Los Angeles

Nayland Blake, Crossing Object (Inside Gnomen), 2017, mixed media, approx. 72 × 34 × 34".

Nayland Blake, Crossing Object (Inside Gnomen), 2017, mixed media, approx. 72 × 34 × 34".

Nayland Blake

Nayland Blake, Crossing Object (Inside Gnomen), 2017, mixed media, approx. 72 × 34 × 34".

“NO WRONG HOLES” is the apt title of Nayland Blake’s most comprehensive survey to date, on display at the Institute of Contemporary Art, Los Angeles—apt because it immediately opens onto the wit, optimism, and profundity that characterizes the artist’s work. Though ambitious in scope, this survey is not, strictly speaking, the artist’s first. That honor goes to Blake’s MFA thesis exhibition at CalArts, which was styled as a retrospective with the saccharine title “Nayland Blake, The Wonder Years: 1982–84.” Excoriating the growing cult of personality around contemporary artists, Blake opened their show with an enlarged headshot in which they look boyishly queer, with curly hair cascading down their forehead just so. The main event of that retrospective was a reproduction of the most absurdly literal of mythicizing curatorial tactics: Blake installed their own worktable in the gallery. The artist has always been acutely aware of how they and their work may (or may not) be readily consumable within the format of a monographic exhibition.

Be that as it may, the efforts of curator Jamillah James are notable in that her survey eschews the format’s most hackneyed schemata—strict chronological ordering, cheesily christened thematic rooms, overt aggrandizement—and instead revels in the materials and concepts that undergird Blake’s decades of work. What emerge are thrilling iterations of the artist’s thoughts on power, race, gender, pleasure, and performance, as well as on ingestion, gnomes, and puppetry. The first room contains pieces that explicitly address the erotic significance of various materials associated with power. Mirror Restraint, 1988–89, in which an anchored steel bar and attached leather collar are flanked by steel-and-mirror portals, shares space with Dust, 2012, a polyester flag bearing the rearranged letters of stud, referring, in this case, to the name of a long-running bar in South of Market, San Francisco. Long on the brink of closure, the venue remains open only because a group of committed queer folks came together to collectively run it. Blake’s banner announces their affinity with the space and extols the minor, inconclusive, and dissipated remains of its history. In arranging these works together, James connects the materiality of leather (as a useful erotic extension that complicates binary models of power) with the vicissitudes of communal belonging and coalition politics.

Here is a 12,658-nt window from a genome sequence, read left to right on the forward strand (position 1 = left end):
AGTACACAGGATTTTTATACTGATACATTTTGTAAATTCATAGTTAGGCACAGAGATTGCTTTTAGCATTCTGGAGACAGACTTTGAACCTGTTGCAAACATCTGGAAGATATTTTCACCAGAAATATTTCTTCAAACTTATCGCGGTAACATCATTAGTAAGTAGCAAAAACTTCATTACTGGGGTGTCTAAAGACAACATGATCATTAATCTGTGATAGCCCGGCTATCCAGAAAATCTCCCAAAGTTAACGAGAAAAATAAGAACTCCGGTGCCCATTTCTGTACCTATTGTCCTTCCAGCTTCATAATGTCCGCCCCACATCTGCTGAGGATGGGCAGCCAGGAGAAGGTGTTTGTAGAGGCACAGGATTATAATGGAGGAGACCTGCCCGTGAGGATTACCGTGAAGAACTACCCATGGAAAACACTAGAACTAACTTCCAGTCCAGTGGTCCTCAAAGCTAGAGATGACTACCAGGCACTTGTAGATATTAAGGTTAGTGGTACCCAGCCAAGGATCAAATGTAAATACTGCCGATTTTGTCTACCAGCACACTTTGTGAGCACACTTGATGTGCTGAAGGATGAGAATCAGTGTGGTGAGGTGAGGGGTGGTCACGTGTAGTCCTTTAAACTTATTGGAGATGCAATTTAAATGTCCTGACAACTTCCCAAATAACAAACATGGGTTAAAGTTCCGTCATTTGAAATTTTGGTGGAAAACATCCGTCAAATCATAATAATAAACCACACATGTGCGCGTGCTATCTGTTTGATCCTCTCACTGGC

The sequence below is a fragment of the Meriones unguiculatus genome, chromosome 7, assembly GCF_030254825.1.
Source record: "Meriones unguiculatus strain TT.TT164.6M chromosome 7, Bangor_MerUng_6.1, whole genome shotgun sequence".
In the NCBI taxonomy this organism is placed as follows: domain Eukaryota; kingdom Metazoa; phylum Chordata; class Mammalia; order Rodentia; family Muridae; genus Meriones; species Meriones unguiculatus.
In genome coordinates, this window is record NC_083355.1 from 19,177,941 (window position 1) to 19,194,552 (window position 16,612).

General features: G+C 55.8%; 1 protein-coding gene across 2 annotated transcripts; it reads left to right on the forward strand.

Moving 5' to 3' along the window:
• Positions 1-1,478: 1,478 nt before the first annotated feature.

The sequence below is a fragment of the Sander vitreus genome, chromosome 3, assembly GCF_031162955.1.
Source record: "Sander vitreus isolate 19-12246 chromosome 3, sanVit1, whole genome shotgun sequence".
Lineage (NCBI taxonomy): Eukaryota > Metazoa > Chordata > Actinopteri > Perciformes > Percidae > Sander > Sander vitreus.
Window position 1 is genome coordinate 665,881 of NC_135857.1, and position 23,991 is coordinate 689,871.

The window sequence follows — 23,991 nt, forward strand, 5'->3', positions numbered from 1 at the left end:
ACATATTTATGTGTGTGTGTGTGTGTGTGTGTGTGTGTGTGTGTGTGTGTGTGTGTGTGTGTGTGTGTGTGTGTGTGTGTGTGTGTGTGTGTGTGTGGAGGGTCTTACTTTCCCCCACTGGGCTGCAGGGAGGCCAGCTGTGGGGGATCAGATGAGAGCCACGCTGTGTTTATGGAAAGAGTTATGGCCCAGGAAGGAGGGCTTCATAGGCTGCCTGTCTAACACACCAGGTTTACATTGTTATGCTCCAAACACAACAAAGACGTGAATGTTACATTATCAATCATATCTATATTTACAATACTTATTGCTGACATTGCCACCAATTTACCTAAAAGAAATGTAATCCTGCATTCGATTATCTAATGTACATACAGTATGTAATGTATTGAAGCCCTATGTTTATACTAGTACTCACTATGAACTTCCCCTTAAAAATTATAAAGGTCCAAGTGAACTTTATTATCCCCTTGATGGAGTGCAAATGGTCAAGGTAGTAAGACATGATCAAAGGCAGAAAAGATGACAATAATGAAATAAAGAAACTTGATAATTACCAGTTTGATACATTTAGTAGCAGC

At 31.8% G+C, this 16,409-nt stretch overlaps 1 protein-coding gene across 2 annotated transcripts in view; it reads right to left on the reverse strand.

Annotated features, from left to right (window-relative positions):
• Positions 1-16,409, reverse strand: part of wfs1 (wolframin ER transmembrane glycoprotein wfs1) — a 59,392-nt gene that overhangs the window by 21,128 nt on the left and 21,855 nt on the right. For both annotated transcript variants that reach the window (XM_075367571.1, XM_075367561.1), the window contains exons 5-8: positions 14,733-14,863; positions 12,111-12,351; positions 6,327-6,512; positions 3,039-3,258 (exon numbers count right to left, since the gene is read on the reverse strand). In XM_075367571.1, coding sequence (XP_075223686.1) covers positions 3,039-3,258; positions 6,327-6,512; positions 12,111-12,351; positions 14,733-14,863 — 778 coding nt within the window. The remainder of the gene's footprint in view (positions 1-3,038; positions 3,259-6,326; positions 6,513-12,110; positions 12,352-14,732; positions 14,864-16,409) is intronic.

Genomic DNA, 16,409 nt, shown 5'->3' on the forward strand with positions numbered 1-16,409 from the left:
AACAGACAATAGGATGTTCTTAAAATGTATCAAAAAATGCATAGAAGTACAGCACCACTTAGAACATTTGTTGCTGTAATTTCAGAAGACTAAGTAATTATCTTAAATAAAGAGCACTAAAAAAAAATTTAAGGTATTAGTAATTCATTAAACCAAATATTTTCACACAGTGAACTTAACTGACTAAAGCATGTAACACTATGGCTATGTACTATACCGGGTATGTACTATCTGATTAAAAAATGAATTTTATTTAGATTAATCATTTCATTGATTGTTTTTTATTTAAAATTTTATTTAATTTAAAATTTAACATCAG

Nayland Blake, Mirror Restraint, 1988–89, mirror, steel, leather, two mirrors, steel pole. Installation view. Photo: Jeff McLane.

In James’s expansive curatorial conceit, weirdness and inconsistency are not merely tolerated but embraced. Such is the case with Device for Burning Bees and Sugar, 1990, which shares the sleek stylings of the artist’s contemporaneous “kit” assemblages while diverging from them with the inclusion of a bowl of desiccated bee bodies, a material unique to this sculpture. Other kits on view are cool and menacing—Work Station #5, 1989, for example, is structured by a small metal table on casters from which dangle cleavers on chains. Device for Burning Bees and Sugar, by contrast, suggests an abstract alchemical or homeopathic procedure and is lighter on the erotic force. Another example of a distinctive work in the exhibition is Untitled, 2008, an airy assemblage of wire, chain, beads, and plastic, strung together to resemble a Gego sculpture on a disco bender. The work’s glamour registers in a queer octave, with the tacky faux gems and round mirrored sequins standing in for the more heroic masculine materials of some of Blake’s other works.

Nayland Blake, Dust, 2012, print on polyester, 72 × 49 1⁄2".

The ICA’s survey ends where it begins: with costume’s ambivalent significations and uses. The final gallery features the video Starting Over, 2000, in which the artist follows tap-dancing instructions while wearing a weighted bunny suit; the sculptural kit Equipment for a Shameful Epic, 1993, which contains all the elements needed to stage a Reagan-era political-protest play; and Crossing Object (Inside Gnomen), 2017, a physical incarnation of the artist’s bear-bison “fursona” festooned with ribbons and buttons that index secrets softly spoken to Gnomen during performances at the New Museum in 2017–18. In these works, dressing up is fraught and liberatory (imagine playing Reagan, a political leader whose inaction on the HIV/AIDS pandemic assured its swift growth), an awful gift and solemn heresy. Starting Over is particularly moving; the out-of-frame directions are spoken by Blake’s then partner Philip Horvitz (a performance artist and choreographer), whom Blake obeys with greater or lesser success given the physical limitations imposed by the 147-pound costume.

Hanging above the gallery’s exit in large gold plastic letters, and highlighting the tensions that thread through the exhibition, is the phrase it’s kiss or kill, the final words of X’s song “We’re Desperate.” Given Blake’s impassioned embrace of a polymorphous perversity, one would hope most viewers will see the exhibition’s (literal) final words as a false binary choice. 

“No Wrong Holes: Thirty Years of Nayland Blake” is on view through January 26, 2020; travels to MIT List Visual Arts Center, Cambridge, MA, May 15–July 26, 2020.

Andy Campbell is an assistant professor of Critical Studies at USC Roski School of Art and Design. His Book Bound Together: Leather, Sex, Archives, and Contemporary Art is forthcoming from Manchester University Press.